This past weekend, following a series of Muslim community conversations organized by CAIR-Philadelphia exploring what would be a meaningful Islamic response to the imminent dangers posed by human-caused climate change, staff and supporters of CAIR-Philadelphia travelled to our nation’s capital to participate — along with over 200,000 of our fellow Americans — in the People’s Climate March on Washington.
Saturday was the 100th day of the Trump administration and CAIR-Philadelphia marked the occasion by co-leading the “Keepers of the Faith” contingent, alongside hundreds of Muslims, in a great non-violent protest encircling the White House. Fulfilling our constitutional right to protest the government’s environmental policies, we demanded that our government protect the Earth from pollution, while providing green jobs and sustainable energy alternatives.
On Capitol Hill this coming week, representatives of CAIR chapters from around the country will deliver thousands of letters written by American Muslims to their respective senators and congressmen and women of both parties urging them to get on-board the climate movement. Without this organized public pressure, there will be no restrictions on the pollution that is right now leading to drought, extreme weather, flooding, and famine.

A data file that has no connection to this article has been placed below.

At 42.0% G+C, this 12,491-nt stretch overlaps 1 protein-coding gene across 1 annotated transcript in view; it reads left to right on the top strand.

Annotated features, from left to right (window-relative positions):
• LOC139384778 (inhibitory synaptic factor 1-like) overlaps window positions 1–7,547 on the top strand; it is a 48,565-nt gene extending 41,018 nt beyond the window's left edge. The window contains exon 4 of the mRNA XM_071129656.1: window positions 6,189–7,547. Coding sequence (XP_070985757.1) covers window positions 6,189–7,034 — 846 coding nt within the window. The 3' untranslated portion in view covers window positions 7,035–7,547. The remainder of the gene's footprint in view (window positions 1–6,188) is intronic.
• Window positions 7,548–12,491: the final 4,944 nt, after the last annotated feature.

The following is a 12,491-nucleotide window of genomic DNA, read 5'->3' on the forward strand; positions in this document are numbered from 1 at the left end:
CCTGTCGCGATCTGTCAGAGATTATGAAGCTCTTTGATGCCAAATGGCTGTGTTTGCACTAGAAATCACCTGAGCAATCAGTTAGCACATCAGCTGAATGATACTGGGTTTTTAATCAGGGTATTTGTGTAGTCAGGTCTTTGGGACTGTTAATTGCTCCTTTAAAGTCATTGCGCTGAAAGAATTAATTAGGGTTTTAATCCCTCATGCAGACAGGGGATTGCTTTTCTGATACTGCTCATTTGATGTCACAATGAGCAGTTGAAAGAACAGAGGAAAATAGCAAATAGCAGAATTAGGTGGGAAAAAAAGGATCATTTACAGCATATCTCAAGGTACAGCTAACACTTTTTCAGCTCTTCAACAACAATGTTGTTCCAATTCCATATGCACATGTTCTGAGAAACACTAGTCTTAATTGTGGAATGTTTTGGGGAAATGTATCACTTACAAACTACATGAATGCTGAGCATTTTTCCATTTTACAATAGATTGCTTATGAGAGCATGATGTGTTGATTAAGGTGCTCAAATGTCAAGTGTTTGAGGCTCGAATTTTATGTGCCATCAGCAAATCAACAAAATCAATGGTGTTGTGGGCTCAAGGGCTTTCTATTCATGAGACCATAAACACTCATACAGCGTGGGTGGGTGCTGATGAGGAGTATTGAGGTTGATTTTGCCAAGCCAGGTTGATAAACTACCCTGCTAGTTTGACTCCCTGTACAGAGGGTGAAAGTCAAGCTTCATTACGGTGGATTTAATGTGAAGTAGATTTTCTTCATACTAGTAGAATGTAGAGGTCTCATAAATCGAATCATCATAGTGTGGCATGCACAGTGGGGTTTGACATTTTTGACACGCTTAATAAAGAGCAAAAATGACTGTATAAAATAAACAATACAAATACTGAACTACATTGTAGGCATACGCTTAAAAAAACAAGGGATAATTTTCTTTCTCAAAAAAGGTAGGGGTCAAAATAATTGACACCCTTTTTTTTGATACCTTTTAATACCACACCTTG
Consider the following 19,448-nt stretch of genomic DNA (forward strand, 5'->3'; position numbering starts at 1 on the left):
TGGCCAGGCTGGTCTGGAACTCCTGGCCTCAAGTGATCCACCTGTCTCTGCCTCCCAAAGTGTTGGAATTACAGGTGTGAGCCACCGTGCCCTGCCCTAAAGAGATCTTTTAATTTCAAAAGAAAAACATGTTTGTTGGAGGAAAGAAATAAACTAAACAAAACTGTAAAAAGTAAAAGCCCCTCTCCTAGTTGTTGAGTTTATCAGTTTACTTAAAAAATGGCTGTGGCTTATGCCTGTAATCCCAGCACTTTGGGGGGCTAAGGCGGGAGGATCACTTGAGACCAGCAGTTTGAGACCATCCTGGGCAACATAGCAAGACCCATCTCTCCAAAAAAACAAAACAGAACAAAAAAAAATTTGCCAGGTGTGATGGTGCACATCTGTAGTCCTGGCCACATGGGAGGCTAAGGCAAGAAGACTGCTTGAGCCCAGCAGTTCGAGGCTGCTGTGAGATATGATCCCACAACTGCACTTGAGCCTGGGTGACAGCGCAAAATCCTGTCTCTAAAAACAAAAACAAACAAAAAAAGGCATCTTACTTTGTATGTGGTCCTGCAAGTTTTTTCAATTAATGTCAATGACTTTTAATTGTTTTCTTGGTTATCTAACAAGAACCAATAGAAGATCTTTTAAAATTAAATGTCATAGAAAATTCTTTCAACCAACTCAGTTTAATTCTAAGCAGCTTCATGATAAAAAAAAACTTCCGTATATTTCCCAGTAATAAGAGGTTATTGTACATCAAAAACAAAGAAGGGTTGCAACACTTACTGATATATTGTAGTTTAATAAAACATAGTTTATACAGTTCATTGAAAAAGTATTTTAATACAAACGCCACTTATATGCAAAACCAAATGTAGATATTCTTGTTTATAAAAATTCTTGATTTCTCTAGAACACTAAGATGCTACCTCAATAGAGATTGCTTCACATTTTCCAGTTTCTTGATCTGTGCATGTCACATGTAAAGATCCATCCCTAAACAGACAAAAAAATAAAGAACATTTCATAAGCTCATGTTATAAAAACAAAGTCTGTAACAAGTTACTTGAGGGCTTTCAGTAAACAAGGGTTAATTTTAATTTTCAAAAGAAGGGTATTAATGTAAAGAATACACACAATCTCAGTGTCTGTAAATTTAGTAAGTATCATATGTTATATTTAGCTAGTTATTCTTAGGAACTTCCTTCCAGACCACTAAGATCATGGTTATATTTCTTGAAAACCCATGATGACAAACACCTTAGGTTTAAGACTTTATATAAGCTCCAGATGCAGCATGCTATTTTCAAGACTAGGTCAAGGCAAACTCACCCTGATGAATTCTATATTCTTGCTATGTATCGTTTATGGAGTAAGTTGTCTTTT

The Peoples Climate March on Washington was one of over 20 local marches around the nation. In Philadelphia itself, CAIR marched alongside such environmental groups as Power Local Green Jobs Campaign, Walk for Green Jobs and Justice, and Interfaith Power and Light. The next major climate action in our region will take place on May 22, with the goal of pressuring PECO to shift to 20% local solar energy by 2020.
Interfaith Peace Walk
On Sunday, hundreds of people took part in the 14th Annual Philadelphia Interfaith Walk for Peace and Reconciliation. The Peace Walk facilitates peace, justice, and reconciliation by engaging faith groups and other communities in dialogue, reflection, and action by walking between different houses of worship. This year’s walk centered on Masjidullah in North Philadelphia.
The Walk endeavors to help people provide witness to reaffirming the common roots of our different religious traditions; to achieve peace with justice; to use the positive energy in this country among religious groups to transform our communities, based on the covenants we have with our Creator; to discuss our preconceptions and misconceptions and truths; and to be part of the solution, not the problem.
The Walks have been spiritually-enlightening and peace-affirming events for participants of the three Abrahamic faiths, as well as for people of other religions (including Sikhs, Buddhists, Hindus, Bahá’i members) and secular participants.